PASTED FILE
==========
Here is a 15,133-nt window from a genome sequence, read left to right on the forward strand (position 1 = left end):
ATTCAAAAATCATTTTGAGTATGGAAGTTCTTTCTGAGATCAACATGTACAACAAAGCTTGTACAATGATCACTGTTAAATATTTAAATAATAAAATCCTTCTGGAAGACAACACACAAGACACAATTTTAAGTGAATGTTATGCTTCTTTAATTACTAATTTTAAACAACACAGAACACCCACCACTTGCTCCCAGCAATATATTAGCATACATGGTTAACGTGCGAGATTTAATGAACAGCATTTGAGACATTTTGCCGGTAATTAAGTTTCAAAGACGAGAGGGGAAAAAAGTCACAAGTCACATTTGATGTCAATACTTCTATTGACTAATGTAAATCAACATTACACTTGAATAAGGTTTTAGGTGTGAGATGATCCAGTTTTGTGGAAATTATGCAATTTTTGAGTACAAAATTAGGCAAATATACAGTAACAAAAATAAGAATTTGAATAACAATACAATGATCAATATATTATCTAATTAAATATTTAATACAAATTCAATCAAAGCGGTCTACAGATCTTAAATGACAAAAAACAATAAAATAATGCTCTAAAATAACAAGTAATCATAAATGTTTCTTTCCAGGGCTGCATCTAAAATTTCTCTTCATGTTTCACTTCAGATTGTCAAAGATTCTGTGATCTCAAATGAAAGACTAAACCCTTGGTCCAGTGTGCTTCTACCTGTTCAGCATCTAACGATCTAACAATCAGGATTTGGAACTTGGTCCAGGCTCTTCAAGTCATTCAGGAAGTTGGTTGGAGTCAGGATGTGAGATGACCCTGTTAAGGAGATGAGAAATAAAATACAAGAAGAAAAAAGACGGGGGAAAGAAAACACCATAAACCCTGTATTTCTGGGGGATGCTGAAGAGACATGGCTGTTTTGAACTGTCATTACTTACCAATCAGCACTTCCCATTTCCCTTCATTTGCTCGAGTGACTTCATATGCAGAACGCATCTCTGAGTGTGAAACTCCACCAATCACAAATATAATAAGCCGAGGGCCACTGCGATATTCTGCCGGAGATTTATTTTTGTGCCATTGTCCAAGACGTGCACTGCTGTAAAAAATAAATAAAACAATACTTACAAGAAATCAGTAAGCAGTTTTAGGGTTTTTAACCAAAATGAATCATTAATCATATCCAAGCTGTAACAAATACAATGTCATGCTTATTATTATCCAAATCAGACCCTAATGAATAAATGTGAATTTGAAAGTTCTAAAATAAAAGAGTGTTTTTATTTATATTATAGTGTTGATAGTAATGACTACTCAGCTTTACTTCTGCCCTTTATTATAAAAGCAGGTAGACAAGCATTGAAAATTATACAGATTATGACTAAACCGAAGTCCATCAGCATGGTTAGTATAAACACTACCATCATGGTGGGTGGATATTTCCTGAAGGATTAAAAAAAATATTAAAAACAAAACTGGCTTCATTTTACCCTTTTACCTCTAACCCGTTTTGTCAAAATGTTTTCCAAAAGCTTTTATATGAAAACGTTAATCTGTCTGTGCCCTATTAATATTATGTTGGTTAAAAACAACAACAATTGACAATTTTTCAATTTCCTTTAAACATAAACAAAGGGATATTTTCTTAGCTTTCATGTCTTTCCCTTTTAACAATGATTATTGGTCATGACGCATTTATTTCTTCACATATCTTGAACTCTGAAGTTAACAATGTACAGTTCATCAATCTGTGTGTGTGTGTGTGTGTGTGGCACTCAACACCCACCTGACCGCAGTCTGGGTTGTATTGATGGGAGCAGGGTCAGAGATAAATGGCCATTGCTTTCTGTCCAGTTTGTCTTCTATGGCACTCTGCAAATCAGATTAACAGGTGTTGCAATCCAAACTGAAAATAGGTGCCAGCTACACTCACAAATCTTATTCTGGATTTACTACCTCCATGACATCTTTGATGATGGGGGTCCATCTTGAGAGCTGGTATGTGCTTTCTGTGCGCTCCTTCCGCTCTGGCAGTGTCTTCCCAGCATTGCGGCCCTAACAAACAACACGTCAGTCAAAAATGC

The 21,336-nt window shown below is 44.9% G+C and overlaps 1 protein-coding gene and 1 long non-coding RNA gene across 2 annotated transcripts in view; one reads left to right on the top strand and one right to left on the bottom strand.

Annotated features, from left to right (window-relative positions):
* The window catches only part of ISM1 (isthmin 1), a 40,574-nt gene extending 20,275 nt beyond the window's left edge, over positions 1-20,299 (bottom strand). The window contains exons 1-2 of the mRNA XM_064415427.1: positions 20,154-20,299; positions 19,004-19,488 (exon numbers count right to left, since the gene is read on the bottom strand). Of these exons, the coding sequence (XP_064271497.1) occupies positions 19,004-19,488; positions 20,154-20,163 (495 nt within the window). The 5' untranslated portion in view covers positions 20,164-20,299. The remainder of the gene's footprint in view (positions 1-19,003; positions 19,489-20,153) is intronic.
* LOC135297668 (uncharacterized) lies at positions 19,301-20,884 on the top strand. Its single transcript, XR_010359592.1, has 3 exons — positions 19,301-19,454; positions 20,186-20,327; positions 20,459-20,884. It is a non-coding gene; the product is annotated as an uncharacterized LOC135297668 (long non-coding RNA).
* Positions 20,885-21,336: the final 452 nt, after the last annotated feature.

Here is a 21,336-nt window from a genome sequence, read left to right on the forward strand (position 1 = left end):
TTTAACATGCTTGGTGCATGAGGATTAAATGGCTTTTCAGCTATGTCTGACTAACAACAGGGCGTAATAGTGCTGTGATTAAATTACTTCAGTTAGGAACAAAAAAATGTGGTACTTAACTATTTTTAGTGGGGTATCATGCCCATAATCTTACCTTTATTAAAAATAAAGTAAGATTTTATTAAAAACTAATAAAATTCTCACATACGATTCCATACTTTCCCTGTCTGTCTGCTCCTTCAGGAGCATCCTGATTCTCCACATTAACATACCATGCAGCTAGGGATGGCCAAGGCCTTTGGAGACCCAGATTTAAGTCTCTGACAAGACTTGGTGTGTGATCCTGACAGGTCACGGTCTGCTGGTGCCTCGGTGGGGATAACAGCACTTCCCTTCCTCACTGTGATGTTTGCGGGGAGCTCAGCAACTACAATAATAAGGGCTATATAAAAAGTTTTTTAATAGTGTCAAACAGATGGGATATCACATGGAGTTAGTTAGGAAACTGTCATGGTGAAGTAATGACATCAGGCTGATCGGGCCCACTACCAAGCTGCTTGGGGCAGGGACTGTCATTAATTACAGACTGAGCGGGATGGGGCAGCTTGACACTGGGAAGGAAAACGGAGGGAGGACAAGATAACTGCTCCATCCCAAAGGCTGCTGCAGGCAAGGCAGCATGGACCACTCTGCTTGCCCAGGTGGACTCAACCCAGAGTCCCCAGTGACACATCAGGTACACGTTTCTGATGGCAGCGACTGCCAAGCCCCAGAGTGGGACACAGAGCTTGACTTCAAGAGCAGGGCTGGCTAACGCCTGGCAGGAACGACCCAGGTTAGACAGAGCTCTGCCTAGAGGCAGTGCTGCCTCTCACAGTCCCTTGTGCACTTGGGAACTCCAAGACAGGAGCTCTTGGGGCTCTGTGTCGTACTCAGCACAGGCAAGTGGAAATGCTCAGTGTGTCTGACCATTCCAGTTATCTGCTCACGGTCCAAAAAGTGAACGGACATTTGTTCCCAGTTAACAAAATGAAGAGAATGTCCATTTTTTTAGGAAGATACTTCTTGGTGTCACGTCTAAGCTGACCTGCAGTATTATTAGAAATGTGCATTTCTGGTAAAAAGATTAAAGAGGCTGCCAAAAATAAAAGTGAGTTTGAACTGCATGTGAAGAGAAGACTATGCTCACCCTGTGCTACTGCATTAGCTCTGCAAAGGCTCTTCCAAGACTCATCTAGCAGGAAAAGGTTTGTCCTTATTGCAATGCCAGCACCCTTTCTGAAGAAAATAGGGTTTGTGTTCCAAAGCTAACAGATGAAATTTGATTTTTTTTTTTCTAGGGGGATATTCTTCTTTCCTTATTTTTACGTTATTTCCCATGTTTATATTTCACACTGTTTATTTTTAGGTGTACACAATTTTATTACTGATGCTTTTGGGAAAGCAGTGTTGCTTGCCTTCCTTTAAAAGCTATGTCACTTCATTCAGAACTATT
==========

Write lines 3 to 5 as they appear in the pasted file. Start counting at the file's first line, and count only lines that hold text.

The 21,336-nt window shown below is 44.9% G+C and overlaps 1 protein-coding gene and 1 long non-coding RNA gene across 2 annotated transcripts in view; one reads left to right on the top strand and one right to left on the bottom strand.

Annotated features, from left to right (window-relative positions):
* The window catches only part of ISM1 (isthmin 1), a 40,574-nt gene extending 20,275 nt beyond the window's left edge, over positions 1-20,299 (bottom strand). The window contains exons 1-2 of the mRNA XM_064415427.1: positions 20,154-20,299; positions 19,004-19,488 (exon numbers count right to left, since the gene is read on the bottom strand). Of these exons, the coding sequence (XP_064271497.1) occupies positions 19,004-19,488; positions 20,154-20,163 (495 nt within the window). The 5' untranslated portion in view covers positions 20,164-20,299. The remainder of the gene's footprint in view (positions 1-19,003; positions 19,489-20,153) is intronic.